Some journalists believe the answer is to ditch for-profit media and instead create a more robust publicly funded alternative. These critics argue that if journalism is ever going to function as a true public service, then it will first need to be funded as a public utility, with taxpayers subsidizing the expensive but valuable work involved with community engagement.

    Ed Madison, center, participates in a breakout session at Experience Engagement. Photo by Emmalee McDonald.

    Ed Madison, center, participates in a breakout session at Experience Engagement. Photo by Emmalee McDonald.

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    There are some compelling plans out there for how to scale up public funding for journalism (see: Robert McChesney and John Nichols), but even if we were to take the existing corporate media structure as a permanent reality, there’s actually still a strong case to be made for community engagement as a market solution.

    The crux of this argument is that, regardless of industry or sector, money flows from community. It’s why football fans pay hundreds of dollars to attend a football game instead of watching it on television, why comic book lovers pay big bucks to mingle with other superfans at Comic-Con events, why video gamers swallow a $15/month membership fee to go on “quests” with their guildmates in World of Warcraft and why Beats by Dre headphones sell for $200 or more when comparable (but less trendy and exclusive) models are selling for a fraction of the price.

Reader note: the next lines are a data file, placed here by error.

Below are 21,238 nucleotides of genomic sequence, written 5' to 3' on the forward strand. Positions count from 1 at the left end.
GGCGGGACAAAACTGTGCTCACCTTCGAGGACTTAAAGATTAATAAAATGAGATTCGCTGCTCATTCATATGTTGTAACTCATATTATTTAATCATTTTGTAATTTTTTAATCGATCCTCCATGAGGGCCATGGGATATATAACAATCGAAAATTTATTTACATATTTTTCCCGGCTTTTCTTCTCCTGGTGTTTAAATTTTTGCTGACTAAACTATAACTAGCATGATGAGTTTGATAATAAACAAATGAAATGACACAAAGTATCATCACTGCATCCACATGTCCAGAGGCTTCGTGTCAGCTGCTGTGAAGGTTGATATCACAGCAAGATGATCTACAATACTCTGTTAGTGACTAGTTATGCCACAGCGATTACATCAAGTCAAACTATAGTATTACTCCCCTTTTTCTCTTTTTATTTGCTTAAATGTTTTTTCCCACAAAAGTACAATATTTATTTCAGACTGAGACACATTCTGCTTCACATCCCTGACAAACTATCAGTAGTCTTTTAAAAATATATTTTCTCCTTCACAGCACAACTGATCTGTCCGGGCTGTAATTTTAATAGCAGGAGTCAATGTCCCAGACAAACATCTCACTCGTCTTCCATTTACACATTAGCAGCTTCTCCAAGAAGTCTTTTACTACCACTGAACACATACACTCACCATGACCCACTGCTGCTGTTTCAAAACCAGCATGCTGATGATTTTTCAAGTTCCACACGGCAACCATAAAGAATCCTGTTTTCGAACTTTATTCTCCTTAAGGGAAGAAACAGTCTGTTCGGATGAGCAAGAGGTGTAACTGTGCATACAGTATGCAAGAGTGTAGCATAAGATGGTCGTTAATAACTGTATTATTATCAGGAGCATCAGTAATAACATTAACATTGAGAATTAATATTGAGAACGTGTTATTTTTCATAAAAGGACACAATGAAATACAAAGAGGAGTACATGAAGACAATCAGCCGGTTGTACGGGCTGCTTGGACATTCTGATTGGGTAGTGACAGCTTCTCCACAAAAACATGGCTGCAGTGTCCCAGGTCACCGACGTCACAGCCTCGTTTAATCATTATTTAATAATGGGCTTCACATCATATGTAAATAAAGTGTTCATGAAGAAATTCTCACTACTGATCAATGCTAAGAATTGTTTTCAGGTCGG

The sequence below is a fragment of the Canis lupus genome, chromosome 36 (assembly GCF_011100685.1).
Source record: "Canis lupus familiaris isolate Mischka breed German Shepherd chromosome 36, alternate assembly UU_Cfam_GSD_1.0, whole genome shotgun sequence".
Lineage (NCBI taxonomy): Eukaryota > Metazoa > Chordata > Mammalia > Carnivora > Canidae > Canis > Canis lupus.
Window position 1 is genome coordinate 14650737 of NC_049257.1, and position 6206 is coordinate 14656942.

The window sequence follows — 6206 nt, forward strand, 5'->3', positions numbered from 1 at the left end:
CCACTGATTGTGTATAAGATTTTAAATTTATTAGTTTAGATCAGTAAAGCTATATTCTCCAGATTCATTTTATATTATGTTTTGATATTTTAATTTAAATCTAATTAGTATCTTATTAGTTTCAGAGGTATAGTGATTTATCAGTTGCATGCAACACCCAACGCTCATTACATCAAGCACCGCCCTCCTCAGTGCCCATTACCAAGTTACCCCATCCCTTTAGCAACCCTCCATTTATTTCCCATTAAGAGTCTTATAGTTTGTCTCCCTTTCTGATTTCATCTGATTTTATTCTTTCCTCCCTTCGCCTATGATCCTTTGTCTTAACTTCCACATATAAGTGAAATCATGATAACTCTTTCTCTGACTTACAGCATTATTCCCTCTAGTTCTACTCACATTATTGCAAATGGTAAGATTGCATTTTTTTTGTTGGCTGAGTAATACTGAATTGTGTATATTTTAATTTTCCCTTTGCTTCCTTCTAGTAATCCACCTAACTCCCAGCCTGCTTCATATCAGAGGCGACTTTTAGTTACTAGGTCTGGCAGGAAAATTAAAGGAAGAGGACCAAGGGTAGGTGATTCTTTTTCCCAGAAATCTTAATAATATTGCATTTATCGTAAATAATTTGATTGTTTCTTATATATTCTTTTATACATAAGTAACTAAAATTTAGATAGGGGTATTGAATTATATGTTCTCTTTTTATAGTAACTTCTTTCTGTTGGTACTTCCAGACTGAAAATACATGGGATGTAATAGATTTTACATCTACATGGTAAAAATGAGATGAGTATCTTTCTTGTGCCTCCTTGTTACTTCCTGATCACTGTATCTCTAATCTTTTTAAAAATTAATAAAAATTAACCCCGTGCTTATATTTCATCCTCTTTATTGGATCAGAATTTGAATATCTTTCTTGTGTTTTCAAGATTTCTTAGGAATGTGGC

There are plenty of similar examples within journalism, like The Nation’s branded cruises, The Atlantic’s live event series, and, well, the very fact that people pay for news about what’s happening in their state, city and neighborhood. Indeed, community has always been at the heart of journalism’s business model. It’s just that in the Internet age, when community identification is less bound by geographic constraints, media organizations have to be more purposeful about building and cultivating it.